Of the electric ones, which do you prefer?
Well, sound-wise, I prefer this last one. 'Cause it's got the sound. See, I'm listening for sound now.

As a collection of songs?
Songs? Well, this last album maybe means more to me, 'cause I did undertake something. In a certain sense. And . . . there's a certain pride in that.

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It was more premeditated than the others? I mean, you knew what you were gonna go after?
Right.

Where did the name Nashville Skyline . . .
Well, I always like to tie the name of the album in with some song. Or if not some song, some kind of general feeling. I think that just about fit because it was less in the way, and less specific than any of the other ones on there.

Certainly couldn't call the album Lay, Lady Lay. I wouldn't have wanted to call it that, although that name was brought up. It didn't get my vote, but it was brought up. Peggy Day Lay, Peggy Day, that was brought up. A lot of things were brought up. Tonight I'll Be Staying Here With Peggy Day. That's another one. Some of the names just didn't seem to fit. Girl From the North Country. That was another title which didn't really seem to fit. Picture me on the front holding a guitar and Girl From the North Country printed on top. [Laughs.] Tell Me That It Isn't Peggy Day. I don't know who thought of that one.

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What general thing was happening that made you want to start working with the Band, rather than working solo?
I only worked solo, because there wasn't much going on. There wasn't. There were established people around . . . yeah, The Four Seasons . . . there were quite a few other established acts. But I worked alone because it was easier to. Plus, everyone else I knew was working alone, writing and singing. There wasn't much opportunity for groups or bands then; there wasn't. You know that.

When did you decide to get one together, like that? You played at Forest Hills, that was where you first appeared with a band? Why did you feel the time had come?
To do that? Well, because I could pay a backing group now. See, I didn't want to use a backing group unless I could pay them.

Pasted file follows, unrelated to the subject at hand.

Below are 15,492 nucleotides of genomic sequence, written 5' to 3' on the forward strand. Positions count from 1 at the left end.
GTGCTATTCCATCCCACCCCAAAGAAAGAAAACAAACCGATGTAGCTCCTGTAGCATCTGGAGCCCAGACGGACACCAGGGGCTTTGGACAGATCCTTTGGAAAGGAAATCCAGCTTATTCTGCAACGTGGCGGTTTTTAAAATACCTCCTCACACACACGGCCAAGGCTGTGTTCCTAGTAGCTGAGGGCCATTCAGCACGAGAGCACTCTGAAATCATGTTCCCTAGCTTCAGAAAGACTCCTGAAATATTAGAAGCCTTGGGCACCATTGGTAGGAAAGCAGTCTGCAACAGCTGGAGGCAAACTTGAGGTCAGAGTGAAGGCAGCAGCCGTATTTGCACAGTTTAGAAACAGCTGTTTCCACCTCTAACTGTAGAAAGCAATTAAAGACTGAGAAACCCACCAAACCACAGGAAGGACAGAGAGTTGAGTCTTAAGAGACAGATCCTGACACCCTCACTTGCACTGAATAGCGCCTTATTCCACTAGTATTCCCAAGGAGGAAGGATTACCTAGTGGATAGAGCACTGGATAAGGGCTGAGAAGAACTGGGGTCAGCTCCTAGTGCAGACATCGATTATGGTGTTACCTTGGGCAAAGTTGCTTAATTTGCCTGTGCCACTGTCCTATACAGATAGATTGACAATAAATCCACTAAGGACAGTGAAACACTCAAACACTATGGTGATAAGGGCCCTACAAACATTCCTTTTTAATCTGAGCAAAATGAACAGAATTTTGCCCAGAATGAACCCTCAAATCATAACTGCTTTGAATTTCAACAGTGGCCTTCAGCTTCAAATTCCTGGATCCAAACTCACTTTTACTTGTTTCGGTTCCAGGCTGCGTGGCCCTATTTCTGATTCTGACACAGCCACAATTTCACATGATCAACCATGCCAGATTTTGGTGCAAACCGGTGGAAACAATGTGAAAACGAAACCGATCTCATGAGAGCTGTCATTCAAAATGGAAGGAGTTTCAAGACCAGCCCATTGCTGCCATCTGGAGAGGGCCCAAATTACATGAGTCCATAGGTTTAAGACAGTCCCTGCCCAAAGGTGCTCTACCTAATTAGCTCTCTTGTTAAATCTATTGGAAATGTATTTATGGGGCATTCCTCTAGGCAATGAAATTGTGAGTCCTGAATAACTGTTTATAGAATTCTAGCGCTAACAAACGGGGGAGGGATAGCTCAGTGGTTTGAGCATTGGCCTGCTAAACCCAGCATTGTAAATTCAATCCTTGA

Do you ever get a chance to work frequently with the Band? In the country.
Work? Well, work is something else. Sure, we're always running over old material. We're always playing, running over old material. New material . . . and different kinds of material. Testing out this and that.

What do you see yourself as a poet, a singer, a rock & roll star, married man . . .
All of those. I see myself as it all. Married man, poet, singer, songwriter, custodian, gatekeeper . . . all of it. I'll be it all. I feel "confined" when I have to choose one or the other. Don't you?

You're obligated to do one album a year?
Yes.

Is that all you want to do?
No, I'd like to do more. I would do dozens of them if I could be near the studio. I've been just lazy, Jann. I've been just getting by, so I haven't really thought too much about putting out anything really new and different.

You've heard the Joan Baez album of all your songs . . .
Yeah, I did . . . I generally like everything she does.

Are there any particular artists that you like to see do your songs?
Yeah, Elvis Presley. I liked Elvis Presley. Elvis Presley recorded a song of mine. That's the one recording I treasure the most' . . . it was called "Tomorrow Is a Long Time." I wrote it but never recorded it.

Which album is that on?
Kismet.

I'm not familiar with it at all.
He did it with just guitar.

This story is from the November 29, 1969 issue of Rolling Stone.

To read the new issue of Rolling Stone online, plus the entire RS archive: Click Here